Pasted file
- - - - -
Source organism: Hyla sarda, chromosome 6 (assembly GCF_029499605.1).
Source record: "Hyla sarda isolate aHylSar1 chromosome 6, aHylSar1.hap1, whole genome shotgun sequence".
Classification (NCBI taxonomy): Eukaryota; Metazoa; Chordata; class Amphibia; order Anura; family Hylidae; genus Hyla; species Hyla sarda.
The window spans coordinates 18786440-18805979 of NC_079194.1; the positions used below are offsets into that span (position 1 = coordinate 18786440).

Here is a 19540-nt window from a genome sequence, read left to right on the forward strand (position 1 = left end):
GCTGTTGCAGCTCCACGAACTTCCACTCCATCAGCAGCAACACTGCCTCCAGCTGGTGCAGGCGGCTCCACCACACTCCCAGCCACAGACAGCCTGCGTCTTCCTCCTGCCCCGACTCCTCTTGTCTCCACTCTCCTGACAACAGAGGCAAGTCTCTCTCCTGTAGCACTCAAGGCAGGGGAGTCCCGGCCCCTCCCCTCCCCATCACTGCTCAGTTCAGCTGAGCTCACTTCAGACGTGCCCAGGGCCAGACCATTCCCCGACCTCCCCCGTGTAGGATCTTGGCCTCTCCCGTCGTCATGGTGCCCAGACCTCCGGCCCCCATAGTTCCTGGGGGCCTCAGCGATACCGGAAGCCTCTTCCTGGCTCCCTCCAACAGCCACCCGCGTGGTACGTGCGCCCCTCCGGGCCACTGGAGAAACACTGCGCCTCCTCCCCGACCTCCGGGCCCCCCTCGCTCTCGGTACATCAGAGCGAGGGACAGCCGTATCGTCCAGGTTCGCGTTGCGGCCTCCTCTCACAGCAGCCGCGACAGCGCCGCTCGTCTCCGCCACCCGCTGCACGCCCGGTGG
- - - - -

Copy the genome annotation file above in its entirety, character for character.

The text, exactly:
Source organism: Hyla sarda, chromosome 6 (assembly GCF_029499605.1).
Source record: "Hyla sarda isolate aHylSar1 chromosome 6, aHylSar1.hap1, whole genome shotgun sequence".
Classification (NCBI taxonomy): Eukaryota; Metazoa; Chordata; class Amphibia; order Anura; family Hylidae; genus Hyla; species Hyla sarda.
The window spans coordinates 18786440-18805979 of NC_079194.1; the positions used below are offsets into that span (position 1 = coordinate 18786440).

Here is a 19540-nt window from a genome sequence, read left to right on the forward strand (position 1 = left end):
GCTGTTGCAGCTCCACGAACTTCCACTCCATCAGCAGCAACACTGCCTCCAGCTGGTGCAGGCGGCTCCACCACACTCCCAGCCACAGACAGCCTGCGTCTTCCTCCTGCCCCGACTCCTCTTGTCTCCACTCTCCTGACAACAGAGGCAAGTCTCTCTCCTGTAGCACTCAAGGCAGGGGAGTCCCGGCCCCTCCCCTCCCCATCACTGCTCAGTTCAGCTGAGCTCACTTCAGACGTGCCCAGGGCCAGACCATTCCCCGACCTCCCCCGTGTAGGATCTTGGCCTCTCCCGTCGTCATGGTGCCCAGACCTCCGGCCCCCATAGTTCCTGGGGGCCTCAGCGATACCGGAAGCCTCTTCCTGGCTCCCTCCAACAGCCACCCGCGTGGTACGTGCGCCCCTCCGGGCCACTGGAGAAACACTGCGCCTCCTCCCCGACCTCCGGGCCCCCCTCGCTCTCGGTACATCAGAGCGAGGGACAGCCGTATCGTCCAGGTTCGCGTTGCGGCCTCCTCTCACAGCAGCCGCGACAGCGCCGCTCGTCTCCGCCACCCGCTGCACGCCCGGTGG